Fifteen U.S. presidents have attended an Ivy League school, including every president since Ronald Reagan.
It's no surprise that Ivy League schools consistently appear among the top 10 colleges in U.S. News & World Report's influential rankings. "Ivy League schools are considered the most sought-after institutions of higher learning in the country and around the world," says the media company, mainly because of their selective admissions process, academic record, and social prestige.
An Ivy League education pays off for many students as well. Recent Ivy graduates earn a median annual salary of over $80,000, compared with just $58,000 for graduates of highly regarded state universities.
The Ivies also report high graduation rates, with 95% of enrolled students earning a degree. This percentage is notably higher than the 81% graduation rate at all four-year colleges and universities in the U.S.
Thanks to a track record of success in higher education, many perceive an Ivy League education as a guarantee for success in the workforce. A recent survey found that nearly 1 in 3 hiring managers prefers to only hire candidates who attended an elite university.
The Ivy League in Higher Education Today
The Ivy League may represent only a small segment of higher education, yet it often receives an outsized amount of attention.
In 2011, less than 0.5% of undergraduate students in the U.S. attended an Ivy League school. Today, the eight Ivy League colleges enroll around 68,000 undergraduates out of 17 million total undergraduates in the country.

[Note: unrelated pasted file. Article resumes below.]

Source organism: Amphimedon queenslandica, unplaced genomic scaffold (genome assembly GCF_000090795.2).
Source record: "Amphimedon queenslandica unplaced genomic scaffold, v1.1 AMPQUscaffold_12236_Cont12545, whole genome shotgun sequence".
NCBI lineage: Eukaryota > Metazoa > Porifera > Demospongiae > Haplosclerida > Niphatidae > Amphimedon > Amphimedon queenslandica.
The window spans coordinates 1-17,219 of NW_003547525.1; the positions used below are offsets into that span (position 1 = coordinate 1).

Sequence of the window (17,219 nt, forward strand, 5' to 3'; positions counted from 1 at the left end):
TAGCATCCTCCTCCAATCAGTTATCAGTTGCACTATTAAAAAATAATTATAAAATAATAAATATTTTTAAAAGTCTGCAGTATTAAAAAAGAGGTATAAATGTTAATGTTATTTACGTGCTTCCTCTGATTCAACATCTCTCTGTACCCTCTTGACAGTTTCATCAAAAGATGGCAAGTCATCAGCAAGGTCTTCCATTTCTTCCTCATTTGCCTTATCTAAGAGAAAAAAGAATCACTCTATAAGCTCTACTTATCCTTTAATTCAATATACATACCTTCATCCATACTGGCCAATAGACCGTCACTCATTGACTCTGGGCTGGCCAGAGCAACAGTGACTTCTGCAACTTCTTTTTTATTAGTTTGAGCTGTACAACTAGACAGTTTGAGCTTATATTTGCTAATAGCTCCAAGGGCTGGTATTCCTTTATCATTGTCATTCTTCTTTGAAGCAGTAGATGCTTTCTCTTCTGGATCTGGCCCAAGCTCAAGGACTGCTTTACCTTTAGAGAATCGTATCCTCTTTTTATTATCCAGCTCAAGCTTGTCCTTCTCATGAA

Most students choose public schools over private institutions. In 2015, 77% of undergraduates in the U.S. attended a public college or university.
Additionally, the Ivy League schools are not the most selective institutions out there. In 2020, Stanford ranked No. 1 for exclusivity. Caltech, MIT, the University of Chicago, Northwestern, Pomona, Bowdoin, and several other schools report lower acceptance rates than at least one Ivy League school as well.
Finally, students should know that attending an Ivy is far from the only path to success.
Today, the eight Ivy League colleges enroll around 68,000 undergraduates, or 0.4% of the total number of undergraduates in the U.S.
In 2017, Forbes investigated the notion that elite schools produce the "leaders of tomorrow." By analyzing the educational pedigrees of 2,300 government officials, CEOs, and other "leaders," researchers found that just 16% held an undergraduate degree from an Ivy Plus university.
The recent "Varsity Blues" admissions scandal reveals the lengths to which wealthy parents will often go to secure a spot for their child at an elite university.
More broadly, the college admissions process shows the many loopholes exploited by privileged families who can afford large donations or private coaching in polo or sailing to earn a few extra points during a holistic admissions review. Wealthy individuals who take advantage of these loopholes can significantly improve their chances of securing admission to top colleges, displacing deserving but less privileged applicants.
The Ivy League schools dominated higher education in the colonial era, in part because there were few alternatives. But today, the Ivy League competes with dozens of institutions that rival the academic renown and exclusivity of the elite eight.
Although the Ivy League retains its prestige, students need not fight for a spot at the Ivies in order to receive an excellent education.